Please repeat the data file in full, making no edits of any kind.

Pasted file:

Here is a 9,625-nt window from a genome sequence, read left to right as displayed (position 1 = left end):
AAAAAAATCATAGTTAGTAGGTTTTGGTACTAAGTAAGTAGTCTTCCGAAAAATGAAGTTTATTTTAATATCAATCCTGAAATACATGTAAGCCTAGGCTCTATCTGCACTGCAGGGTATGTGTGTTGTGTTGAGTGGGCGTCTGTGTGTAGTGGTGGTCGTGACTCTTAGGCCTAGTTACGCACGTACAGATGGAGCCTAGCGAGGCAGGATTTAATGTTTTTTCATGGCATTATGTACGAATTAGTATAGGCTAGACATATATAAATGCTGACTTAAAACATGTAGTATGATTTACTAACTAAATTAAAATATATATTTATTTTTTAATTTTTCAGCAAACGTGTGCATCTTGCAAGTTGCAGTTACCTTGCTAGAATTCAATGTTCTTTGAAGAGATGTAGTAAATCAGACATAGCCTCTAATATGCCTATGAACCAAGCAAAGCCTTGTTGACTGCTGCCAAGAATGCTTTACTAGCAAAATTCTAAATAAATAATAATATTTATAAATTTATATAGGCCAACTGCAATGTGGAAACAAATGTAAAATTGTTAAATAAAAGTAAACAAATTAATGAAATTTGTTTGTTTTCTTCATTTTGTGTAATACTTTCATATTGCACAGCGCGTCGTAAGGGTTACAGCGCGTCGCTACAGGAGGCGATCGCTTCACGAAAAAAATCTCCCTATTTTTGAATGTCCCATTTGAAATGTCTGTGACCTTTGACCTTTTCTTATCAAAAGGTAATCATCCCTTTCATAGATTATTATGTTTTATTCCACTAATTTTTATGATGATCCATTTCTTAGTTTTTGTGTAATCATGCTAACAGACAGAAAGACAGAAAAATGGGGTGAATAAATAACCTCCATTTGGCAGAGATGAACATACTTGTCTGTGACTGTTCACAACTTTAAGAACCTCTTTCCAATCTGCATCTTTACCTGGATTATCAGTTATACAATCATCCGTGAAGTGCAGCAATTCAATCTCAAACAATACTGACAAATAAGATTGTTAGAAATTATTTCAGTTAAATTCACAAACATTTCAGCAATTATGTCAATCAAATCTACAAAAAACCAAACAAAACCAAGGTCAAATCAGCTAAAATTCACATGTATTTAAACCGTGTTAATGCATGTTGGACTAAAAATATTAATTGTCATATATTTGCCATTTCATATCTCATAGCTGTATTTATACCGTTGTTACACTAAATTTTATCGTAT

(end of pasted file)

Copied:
Here is a 9,625-nt window from a genome sequence, read left to right as displayed (position 1 = left end):
AAAAAAATCATAGTTAGTAGGTTTTGGTACTAAGTAAGTAGTCTTCCGAAAAATGAAGTTTATTTTAATATCAATCCTGAAATACATGTAAGCCTAGGCTCTATCTGCACTGCAGGGTATGTGTGTTGTGTTGAGTGGGCGTCTGTGTGTAGTGGTGGTCGTGACTCTTAGGCCTAGTTACGCACGTACAGATGGAGCCTAGCGAGGCAGGATTTAATGTTTTTTCATGGCATTATGTACGAATTAGTATAGGCTAGACATATATAAATGCTGACTTAAAACATGTAGTATGATTTACTAACTAAATTAAAATATATATTTATTTTTTAATTTTTCAGCAAACGTGTGCATCTTGCAAGTTGCAGTTACCTTGCTAGAATTCAATGTTCTTTGAAGAGATGTAGTAAATCAGACATAGCCTCTAATATGCCTATGAACCAAGCAAAGCCTTGTTGACTGCTGCCAAGAATGCTTTACTAGCAAAATTCTAAATAAATAATAATATTTATAAATTTATATAGGCCAACTGCAATGTGGAAACAAATGTAAAATTGTTAAATAAAAGTAAACAAATTAATGAAATTTGTTTGTTTTCTTCATTTTGTGTAATACTTTCATATTGCACAGCGCGTCGTAAGGGTTACAGCGCGTCGCTACAGGAGGCGATCGCTTCACGAAAAAAATCTCCCTATTTTTGAATGTCCCATTTGAAATGTCTGTGACCTTTGACCTTTTCTTATCAAAAGGTAATCATCCCTTTCATAGATTATTATGTTTTATTCCACTAATTTTTATGATGATCCATTTCTTAGTTTTTGTGTAATCATGCTAACAGACAGAAAGACAGAAAAATGGGGTGAATAAATAACCTCCATTTGGCAGAGATGAACATACTTGTCTGTGACTGTTCACAACTTTAAGAACCTCTTTCCAATCTGCATCTTTACCTGGATTATCAGTTATACAATCATCCGTGAAGTGCAGCAATTCAATCTCAAACAATACTGACAAATAAGATTGTTAGAAATTATTTCAGTTAAATTCACAAACATTTCAGCAATTATGTCAATCAAATCTACAAAAAACCAAACAAAACCAAGGTCAAATCAGCTAAAATTCACATGTATTTAAACCGTGTTAATGCATGTTGGACTAAAAATATTAATTGTCATATATTTGCCATTTCATATCTCATAGCTGTATTTATACCGTTGTTACACTAAATTTTATCGTAT